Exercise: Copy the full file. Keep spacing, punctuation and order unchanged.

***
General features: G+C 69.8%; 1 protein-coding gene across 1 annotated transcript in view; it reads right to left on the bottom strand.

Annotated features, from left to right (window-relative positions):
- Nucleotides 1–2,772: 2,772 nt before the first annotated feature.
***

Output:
General features: G+C 69.8%; 1 protein-coding gene across 1 annotated transcript in view; it reads right to left on the bottom strand.

Annotated features, from left to right (window-relative positions):
- Nucleotides 1–2,772: 2,772 nt before the first annotated feature.